22 ways I’m becoming more crunchy, the older I get (and four ways I’m not)

My brother-and-sister-in-law think I’m a bit of a hippie: in a style sense anyway. They always have. I lean towards the bohemian, I don’t keep up with fashion trends, I’m more likely to sport a number 2 shave than a $300 hair cut and I prefer birkenstocks to ballet flats. I’ve never had a problem with the title; at least I know I’ve never had to impress.

By the contrary, however, I have a fairly solid history of non-hippie like behaviours. I used to dream of driving a sports car and living in a million dollar mansion (back when a million dollars actually got you a mansion, as opposed to these days where you’d be lucky to get a recently renovated, 3 bedroom home on a decent sized, flat block within 40 minutes of the city). I spent my money on expensive underwear, jewellery, clothes and shoes. So many pairs of shoes.

I’m pretty sure that said in-laws think I corrupted T and turned him a bit feral, because since we’ve been together he’s said goodbye to the over-groomed, $75 t-shirt-wearing metrosexual and welcomed his scruffier, less concerned with appearance – and other people’s opinions – cardigan wearing self. This is hilarious because he thinks spending money on jewellery is ridiculous, he hates earrings, make up and nail polish, he prefers me with either a shaved head or natural looking hair, to highlights/lowlights and layers, and his influence on me has washed away any previous love I had for high gloss and brightly coloured feature walls, in favour of rustic, natural materials and authentic wear and tear.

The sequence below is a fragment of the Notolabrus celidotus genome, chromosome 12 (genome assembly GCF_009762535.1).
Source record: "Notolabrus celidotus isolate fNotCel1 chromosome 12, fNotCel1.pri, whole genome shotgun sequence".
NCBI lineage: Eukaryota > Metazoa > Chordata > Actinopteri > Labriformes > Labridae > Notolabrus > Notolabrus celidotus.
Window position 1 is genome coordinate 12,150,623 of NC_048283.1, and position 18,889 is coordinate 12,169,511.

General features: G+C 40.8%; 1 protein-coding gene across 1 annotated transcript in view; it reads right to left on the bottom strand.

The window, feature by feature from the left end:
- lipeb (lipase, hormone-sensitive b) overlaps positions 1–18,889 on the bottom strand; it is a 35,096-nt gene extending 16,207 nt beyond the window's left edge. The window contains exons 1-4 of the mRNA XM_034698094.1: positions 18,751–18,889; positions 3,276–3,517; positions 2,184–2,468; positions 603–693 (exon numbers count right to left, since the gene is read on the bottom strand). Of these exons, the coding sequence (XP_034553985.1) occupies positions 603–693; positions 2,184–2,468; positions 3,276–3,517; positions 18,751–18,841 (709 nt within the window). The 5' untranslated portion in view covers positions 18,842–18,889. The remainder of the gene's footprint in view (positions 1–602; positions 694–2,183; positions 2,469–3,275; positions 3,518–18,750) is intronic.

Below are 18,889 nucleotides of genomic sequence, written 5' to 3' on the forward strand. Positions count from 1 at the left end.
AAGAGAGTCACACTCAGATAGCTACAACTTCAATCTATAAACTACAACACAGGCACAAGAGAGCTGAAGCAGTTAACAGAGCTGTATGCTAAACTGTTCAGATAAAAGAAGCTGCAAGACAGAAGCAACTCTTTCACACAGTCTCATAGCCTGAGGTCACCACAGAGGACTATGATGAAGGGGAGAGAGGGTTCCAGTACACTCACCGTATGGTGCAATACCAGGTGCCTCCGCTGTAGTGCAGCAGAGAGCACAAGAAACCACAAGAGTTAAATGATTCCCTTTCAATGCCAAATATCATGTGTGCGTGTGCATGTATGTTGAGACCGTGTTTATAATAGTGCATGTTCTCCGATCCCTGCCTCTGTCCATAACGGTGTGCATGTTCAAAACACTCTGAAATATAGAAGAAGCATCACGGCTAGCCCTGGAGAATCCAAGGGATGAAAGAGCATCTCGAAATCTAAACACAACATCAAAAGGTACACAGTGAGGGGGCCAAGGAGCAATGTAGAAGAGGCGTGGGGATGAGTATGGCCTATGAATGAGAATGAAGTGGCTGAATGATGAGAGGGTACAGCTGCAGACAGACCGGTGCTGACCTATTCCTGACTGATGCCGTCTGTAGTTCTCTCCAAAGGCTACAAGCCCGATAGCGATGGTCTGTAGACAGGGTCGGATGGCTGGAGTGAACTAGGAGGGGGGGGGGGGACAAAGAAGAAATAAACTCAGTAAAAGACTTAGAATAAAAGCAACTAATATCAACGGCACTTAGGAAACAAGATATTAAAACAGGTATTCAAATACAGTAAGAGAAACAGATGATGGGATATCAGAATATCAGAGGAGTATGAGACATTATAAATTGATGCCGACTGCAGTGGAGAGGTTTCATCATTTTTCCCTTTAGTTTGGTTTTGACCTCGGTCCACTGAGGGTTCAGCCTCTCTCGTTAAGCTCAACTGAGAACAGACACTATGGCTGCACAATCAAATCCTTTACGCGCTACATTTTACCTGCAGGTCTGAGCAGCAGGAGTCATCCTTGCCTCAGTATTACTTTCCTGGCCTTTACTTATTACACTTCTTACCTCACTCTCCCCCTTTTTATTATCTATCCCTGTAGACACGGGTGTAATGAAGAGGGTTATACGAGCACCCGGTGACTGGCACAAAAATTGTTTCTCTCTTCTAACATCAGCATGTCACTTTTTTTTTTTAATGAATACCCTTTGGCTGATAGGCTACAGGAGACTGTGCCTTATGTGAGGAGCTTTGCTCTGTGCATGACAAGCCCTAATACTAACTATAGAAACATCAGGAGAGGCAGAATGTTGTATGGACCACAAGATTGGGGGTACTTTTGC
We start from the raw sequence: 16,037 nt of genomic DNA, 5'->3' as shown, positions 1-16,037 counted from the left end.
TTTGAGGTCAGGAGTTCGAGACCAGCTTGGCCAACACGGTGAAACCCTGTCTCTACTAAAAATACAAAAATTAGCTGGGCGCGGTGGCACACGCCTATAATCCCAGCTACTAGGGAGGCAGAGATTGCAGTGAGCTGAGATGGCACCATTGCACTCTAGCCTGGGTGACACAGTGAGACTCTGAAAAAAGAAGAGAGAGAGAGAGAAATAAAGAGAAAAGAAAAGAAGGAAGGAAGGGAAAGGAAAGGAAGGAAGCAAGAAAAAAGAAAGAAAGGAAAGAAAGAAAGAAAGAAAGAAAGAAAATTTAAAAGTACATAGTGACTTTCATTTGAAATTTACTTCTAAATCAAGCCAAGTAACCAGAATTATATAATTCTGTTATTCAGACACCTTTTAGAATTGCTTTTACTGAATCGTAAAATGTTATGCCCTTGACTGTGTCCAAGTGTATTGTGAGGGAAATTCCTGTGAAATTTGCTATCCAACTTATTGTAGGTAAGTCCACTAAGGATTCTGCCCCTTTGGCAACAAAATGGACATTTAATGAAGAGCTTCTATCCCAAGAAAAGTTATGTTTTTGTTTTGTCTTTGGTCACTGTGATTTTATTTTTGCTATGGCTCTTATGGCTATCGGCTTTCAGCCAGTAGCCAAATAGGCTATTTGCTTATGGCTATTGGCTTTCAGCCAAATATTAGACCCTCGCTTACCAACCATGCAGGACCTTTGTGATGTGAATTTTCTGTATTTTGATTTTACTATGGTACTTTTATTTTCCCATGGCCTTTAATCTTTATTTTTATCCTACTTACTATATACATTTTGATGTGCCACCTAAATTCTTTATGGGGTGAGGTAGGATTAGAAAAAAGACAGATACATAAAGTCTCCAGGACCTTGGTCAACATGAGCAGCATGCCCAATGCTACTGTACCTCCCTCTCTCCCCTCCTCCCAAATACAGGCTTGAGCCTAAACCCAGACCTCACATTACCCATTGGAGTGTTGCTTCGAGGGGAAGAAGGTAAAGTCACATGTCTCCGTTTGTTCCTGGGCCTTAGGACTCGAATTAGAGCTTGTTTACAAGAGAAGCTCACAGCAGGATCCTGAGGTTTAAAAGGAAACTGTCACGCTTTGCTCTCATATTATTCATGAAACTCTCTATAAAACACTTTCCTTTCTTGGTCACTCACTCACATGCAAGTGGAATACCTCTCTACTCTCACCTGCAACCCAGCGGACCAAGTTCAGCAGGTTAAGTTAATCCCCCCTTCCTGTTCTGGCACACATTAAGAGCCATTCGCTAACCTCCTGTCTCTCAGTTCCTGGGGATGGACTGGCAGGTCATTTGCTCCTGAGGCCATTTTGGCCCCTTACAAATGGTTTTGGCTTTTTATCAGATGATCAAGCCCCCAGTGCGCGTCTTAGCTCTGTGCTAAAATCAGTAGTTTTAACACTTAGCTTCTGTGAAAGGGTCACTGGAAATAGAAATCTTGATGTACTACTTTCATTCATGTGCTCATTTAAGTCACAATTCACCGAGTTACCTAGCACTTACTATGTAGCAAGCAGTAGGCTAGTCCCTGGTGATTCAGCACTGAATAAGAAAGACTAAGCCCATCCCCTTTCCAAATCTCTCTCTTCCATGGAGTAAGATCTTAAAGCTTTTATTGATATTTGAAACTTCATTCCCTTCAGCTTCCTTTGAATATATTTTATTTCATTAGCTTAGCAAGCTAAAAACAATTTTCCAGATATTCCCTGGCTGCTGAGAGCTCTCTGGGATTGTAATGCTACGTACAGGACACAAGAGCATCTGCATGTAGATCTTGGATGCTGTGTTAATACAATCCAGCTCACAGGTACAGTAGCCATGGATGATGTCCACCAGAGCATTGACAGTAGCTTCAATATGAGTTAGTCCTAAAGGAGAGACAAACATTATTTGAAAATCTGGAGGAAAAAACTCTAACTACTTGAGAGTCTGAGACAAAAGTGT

My dear friend Sara visited the other day and within a three hour window made 3 or 4 references to my being a hippie. It got me thinking about the ways that I have become more free-spirited as I get older. So, a little listicle for your Tuesday.

22 ways I’m becoming more crunchy

1. We’ve predominantly used cloth nappies for both munchkins.

cloth bum

2. When we don’t, we use eco-friendly disposables.

3. I do No Poo. Have only recently started this, but I love it! My hair felt incredible the first time I did the bicarb vinegar wash and apple cider vinegar rinse and each time I go a day longer between ‘washes’. I’m up to 9 days now.

4. I wear my babies. To date I’ve owned six different types of baby carriers, though I only use two these days.

This was the first and last time I tandem wore my babies! Clearly needed more practice...

This was the first and last time I tandem wore my babies! Clearly needed more practice…

5. We’re sorta kinda co-sleep. As in, the kids start in their beds, but more often than not, one of both of them end up in our bed by morning.

6. We believe in gentle parenting.